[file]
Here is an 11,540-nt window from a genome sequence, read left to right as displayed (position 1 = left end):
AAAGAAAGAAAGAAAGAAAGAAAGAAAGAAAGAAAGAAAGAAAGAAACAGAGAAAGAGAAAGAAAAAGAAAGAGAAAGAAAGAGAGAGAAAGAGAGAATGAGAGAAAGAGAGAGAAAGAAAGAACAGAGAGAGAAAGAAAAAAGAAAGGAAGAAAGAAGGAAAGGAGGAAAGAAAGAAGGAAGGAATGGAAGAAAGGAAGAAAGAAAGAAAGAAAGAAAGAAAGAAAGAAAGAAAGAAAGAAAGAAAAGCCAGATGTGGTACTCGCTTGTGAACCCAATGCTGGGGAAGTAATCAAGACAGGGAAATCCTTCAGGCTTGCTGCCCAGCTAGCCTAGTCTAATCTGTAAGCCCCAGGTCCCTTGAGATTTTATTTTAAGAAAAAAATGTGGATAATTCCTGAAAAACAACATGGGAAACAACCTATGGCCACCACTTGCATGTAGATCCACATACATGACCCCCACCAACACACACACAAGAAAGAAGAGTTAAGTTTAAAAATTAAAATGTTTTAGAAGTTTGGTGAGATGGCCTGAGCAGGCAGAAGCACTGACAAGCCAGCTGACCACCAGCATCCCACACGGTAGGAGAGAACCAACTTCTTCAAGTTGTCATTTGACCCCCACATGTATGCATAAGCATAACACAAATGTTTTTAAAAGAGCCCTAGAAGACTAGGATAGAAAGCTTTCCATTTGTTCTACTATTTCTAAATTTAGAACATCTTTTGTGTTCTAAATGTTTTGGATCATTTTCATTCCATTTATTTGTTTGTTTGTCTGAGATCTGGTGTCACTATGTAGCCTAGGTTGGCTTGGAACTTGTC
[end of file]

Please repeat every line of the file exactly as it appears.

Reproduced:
Here is an 11,540-nt window from a genome sequence, read left to right as displayed (position 1 = left end):
AAAGAAAGAAAGAAAGAAAGAAAGAAAGAAAGAAAGAAAGAAAGAAACAGAGAAAGAGAAAGAAAAAGAAAGAGAAAGAAAGAGAGAGAAAGAGAGAATGAGAGAAAGAGAGAGAAAGAAAGAACAGAGAGAGAAAGAAAAAAGAAAGGAAGAAAGAAGGAAAGGAGGAAAGAAAGAAGGAAGGAATGGAAGAAAGGAAGAAAGAAAGAAAGAAAGAAAGAAAGAAAGAAAGAAAGAAAGAAAGAAAAGCCAGATGTGGTACTCGCTTGTGAACCCAATGCTGGGGAAGTAATCAAGACAGGGAAATCCTTCAGGCTTGCTGCCCAGCTAGCCTAGTCTAATCTGTAAGCCCCAGGTCCCTTGAGATTTTATTTTAAGAAAAAAATGTGGATAATTCCTGAAAAACAACATGGGAAACAACCTATGGCCACCACTTGCATGTAGATCCACATACATGACCCCCACCAACACACACACAAGAAAGAAGAGTTAAGTTTAAAAATTAAAATGTTTTAGAAGTTTGGTGAGATGGCCTGAGCAGGCAGAAGCACTGACAAGCCAGCTGACCACCAGCATCCCACACGGTAGGAGAGAACCAACTTCTTCAAGTTGTCATTTGACCCCCACATGTATGCATAAGCATAACACAAATGTTTTTAAAAGAGCCCTAGAAGACTAGGATAGAAAGCTTTCCATTTGTTCTACTATTTCTAAATTTAGAACATCTTTTGTGTTCTAAATGTTTTGGATCATTTTCATTCCATTTATTTGTTTGTTTGTCTGAGATCTGGTGTCACTATGTAGCCTAGGTTGGCTTGGAACTTGTC